Let’s get simple things out of the way first. Things I’d love to believe are uncontroversial:

  • Rape, sexual assault and sexual harassment are unacceptable. (We could argue over the lines between the three of them. I have a fuzzy idea of where I’d draw the lines, but I’m happy to be guided here.)
  • The victim should never be blamed. Wearing sexy clothing does not make it the victim’s fault. Getting drunk doesn’t make it the victim’s fault. Passing out doesn’t make it the victim’s fault. Going from “consent given” to “consent withdrawn” doesn’t make it the victim’s fault. Rape is the fault of the rapist.
  • The perpetrator should be blamed, and held responsible. Having a promising life outside this crime doesn’t excuse it. Being drunk doesn’t excuse it. (If you can’t be drunk without assaulting someone, the onus is on you not to drink. Surely that’s a simple rule to follow.) Not having any previous convictions doesn’t excuse it.
  • A staggering number of women (and some men, of course) are victims of sexual violence and harassment. I find it hard to get my head round the statistics that are presented, but that doesn’t mean they’re not accurate – it just means the world is a nastier place than my white male middle-class privilege has shown me.
  • The conviction rates for rape are appalling, for various reasons – some of which are well-intentioned parts of general criminal justice systems, and some of which I suspect are simply male privilege at work.

The stats really are staggering – to me, anyway. I don’t remember my parents teaching me about consent explicitly, but it was just a general part of how we were brought up. I can’t get into the mindset of that sees an unconscious woman and thinks “Ah, there’s an opportunity.” When I’ve had some drinks, I certainly exercise poorer judgement in general, but that’s such an enormous leap that I just can’t understand it.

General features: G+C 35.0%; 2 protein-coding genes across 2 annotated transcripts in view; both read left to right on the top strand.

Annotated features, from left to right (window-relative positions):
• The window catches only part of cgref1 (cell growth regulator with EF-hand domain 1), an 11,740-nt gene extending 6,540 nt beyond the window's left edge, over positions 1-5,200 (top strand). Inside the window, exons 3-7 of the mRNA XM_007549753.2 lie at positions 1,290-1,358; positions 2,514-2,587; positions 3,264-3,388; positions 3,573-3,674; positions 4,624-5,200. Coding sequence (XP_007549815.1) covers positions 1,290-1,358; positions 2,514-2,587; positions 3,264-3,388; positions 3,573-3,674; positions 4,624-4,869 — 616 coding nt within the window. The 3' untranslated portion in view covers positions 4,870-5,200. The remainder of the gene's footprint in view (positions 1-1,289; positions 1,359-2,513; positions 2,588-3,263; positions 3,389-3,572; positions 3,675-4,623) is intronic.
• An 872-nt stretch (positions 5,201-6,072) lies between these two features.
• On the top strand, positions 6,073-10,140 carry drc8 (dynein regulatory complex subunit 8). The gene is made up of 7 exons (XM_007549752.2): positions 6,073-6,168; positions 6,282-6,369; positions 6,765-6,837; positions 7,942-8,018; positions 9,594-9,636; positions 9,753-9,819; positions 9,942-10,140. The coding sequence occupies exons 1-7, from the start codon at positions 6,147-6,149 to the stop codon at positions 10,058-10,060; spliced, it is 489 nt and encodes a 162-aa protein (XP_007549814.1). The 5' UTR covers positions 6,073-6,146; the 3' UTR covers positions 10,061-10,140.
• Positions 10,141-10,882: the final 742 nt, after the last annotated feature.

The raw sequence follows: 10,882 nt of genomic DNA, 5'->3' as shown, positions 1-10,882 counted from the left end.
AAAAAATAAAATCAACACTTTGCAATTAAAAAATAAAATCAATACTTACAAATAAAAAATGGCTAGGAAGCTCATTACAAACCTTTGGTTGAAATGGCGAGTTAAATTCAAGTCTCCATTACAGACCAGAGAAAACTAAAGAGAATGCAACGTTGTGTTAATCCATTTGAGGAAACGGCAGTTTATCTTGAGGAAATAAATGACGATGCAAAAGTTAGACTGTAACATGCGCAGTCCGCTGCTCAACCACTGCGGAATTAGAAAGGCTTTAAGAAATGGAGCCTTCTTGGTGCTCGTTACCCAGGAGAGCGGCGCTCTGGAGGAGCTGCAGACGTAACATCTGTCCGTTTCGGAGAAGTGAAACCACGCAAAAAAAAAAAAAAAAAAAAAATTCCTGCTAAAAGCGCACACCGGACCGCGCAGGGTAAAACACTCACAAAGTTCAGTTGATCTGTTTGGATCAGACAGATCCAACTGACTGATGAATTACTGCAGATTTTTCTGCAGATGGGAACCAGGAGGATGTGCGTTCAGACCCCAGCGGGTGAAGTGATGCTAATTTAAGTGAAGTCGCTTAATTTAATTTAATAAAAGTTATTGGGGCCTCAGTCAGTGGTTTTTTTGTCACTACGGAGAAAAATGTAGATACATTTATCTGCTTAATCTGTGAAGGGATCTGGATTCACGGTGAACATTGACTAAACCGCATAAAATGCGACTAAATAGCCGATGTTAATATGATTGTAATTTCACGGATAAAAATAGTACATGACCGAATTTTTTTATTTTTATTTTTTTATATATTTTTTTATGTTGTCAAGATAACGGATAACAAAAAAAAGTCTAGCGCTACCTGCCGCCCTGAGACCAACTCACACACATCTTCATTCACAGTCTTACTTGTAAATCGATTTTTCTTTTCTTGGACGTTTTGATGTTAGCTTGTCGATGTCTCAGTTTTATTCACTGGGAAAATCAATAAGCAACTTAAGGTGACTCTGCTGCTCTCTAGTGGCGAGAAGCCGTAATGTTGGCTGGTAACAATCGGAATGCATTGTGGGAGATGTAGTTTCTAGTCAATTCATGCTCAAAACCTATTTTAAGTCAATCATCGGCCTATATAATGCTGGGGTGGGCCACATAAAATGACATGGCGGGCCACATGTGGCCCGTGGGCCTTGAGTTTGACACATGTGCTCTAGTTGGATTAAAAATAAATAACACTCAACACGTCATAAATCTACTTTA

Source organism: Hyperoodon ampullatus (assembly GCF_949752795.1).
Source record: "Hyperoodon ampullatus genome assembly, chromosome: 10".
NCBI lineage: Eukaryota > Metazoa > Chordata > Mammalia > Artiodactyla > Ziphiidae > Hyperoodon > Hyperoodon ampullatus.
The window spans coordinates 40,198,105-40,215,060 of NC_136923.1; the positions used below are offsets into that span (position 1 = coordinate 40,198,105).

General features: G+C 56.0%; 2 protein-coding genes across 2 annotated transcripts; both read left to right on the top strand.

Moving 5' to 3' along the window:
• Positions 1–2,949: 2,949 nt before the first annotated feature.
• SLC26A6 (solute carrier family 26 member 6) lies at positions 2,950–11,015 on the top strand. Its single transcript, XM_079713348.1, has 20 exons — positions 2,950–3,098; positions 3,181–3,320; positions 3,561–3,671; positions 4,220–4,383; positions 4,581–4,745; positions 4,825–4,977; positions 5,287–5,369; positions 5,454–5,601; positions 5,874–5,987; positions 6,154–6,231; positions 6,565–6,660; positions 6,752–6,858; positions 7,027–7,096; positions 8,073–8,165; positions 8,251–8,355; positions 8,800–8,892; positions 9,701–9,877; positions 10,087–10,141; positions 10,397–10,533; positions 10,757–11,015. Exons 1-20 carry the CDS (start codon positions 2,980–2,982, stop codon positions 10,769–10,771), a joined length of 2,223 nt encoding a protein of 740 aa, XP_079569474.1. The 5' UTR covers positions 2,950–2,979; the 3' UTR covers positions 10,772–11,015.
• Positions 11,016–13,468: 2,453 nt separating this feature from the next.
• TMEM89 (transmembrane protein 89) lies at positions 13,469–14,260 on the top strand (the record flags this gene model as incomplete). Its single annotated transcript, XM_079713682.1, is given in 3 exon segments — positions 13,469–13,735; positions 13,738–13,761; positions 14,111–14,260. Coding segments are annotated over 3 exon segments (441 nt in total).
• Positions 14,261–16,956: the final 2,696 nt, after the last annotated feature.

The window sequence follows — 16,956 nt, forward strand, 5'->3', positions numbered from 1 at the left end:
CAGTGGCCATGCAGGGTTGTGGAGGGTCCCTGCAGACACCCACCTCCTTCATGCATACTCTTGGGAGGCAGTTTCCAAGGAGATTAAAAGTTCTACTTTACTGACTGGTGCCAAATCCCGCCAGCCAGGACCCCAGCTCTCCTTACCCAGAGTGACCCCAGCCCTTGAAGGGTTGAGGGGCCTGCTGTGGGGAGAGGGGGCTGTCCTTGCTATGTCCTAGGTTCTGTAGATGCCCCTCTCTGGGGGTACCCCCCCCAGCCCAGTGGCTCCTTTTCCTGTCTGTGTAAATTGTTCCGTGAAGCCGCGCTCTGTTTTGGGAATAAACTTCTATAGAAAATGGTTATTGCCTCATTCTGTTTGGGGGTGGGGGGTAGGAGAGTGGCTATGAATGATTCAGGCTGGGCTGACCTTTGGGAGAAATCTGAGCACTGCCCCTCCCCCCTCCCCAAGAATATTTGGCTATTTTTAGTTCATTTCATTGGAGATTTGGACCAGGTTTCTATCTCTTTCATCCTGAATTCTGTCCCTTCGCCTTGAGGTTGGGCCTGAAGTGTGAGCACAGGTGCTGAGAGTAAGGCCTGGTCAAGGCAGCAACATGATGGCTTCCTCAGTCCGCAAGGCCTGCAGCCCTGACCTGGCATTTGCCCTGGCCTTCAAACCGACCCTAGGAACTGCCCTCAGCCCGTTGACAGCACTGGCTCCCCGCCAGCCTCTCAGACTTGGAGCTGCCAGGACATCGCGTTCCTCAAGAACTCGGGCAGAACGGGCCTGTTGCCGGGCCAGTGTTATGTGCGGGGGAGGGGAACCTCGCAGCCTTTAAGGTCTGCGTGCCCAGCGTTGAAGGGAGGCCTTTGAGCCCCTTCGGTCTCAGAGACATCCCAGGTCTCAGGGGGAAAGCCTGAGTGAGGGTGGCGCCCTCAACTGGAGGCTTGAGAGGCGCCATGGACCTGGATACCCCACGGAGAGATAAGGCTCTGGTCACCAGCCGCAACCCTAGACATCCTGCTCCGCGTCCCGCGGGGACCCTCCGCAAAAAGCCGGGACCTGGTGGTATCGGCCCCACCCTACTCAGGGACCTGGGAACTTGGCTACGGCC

Regrets, I’ve had too few

Where I find it hard is that #IRegret part. When I said earlier that I haven’t raped anyone, I appreciate that in many cases that could be denial at work. In my case, my life has been such a stereotypically middle-class “nice boy” one that I can really be pretty confident in it. I’m likewise confident about sexual assault. For sexual harassment, it’s certainly easier to believe that I’ve inadvertently perpetrated that – and if that’s the case, I do sincerely regret it. But regretting nebulous “something I might have done” isn’t really useful.

Have I perpetuated rape culture more generally? Here I can remember one very specific remark I made while at university which objectified a woman sexually in a troubling way. (Aargh – even just finding the words now is horrible. “In a troubling way”? It was a nasty, sexist, demeaning thing to say, and I regret it.) I’ve also told a number of sexist jokes over the course of my life, hopefully decreasing over time. I’m watching myself now.

Have I tolerated others making sexist and demeaning remarks, thereby increasing the acceptance of rape culture? I’m honestly coming up blank here (my circle of friends is also pretty tame), but I think it’s pretty certain that I have. While I’d like to think that being “actively demeaning” is relatively rare for me, being too afraid to rock the boat by calling out offensive comments sounds all too plausible. I regret that, and hope to do better.

What I certainly can own up to with regret is trivializing sexual harassment. I haven’t wolf-whistled women or made comments about their cleavage etc, and I’ve always been “mildly disapproving” of such behaviour – but in the past I haven’t considered it to be as harmful as I do now. I’m never going to have the full sense of the life described in books like Everyday Sexism, but I hope I will gradually have more understanding and empathy.

Call to action

So what’s the point of this post? Why write it?

  • I hope it encourages other men to come out in support of victims and acknowledge that men have been getting away with sexual violence for far too long, and should be vocal about it.
  • I hope that in writing it, I’m encouraging myself to be less cowardly in situations where I can help to fight rape culture instead of passively accepting it.
  • I hope that it is a tiny crumb of comfort for women who don’t see men making any attempt to engage with the topic.
  • I hope it acts as encouragement to help steer money to rape crisis centres. Recently, Sarah Breen walked the Vhi Women’s Mini-Marathon in aid of the Dublin Rape Crisis Centre. If (like me) you’re a man feeling like you can’t do a lot to help on this issue, you can at least get your wallet out. Find a local rape crisis centre or women’s refuge to donate to, or simply skip the research and give to the Dublin RCC. (That’s a direct link to the “donate now” page. It won’t take you long. Do it now.)

1 I say the support is bizarre, but what would I do if one of my sons were in the same position? While I can hope that I’d stick to my morals, I’m not going to claim 100% certainty of that. I earnestly hope I never find out.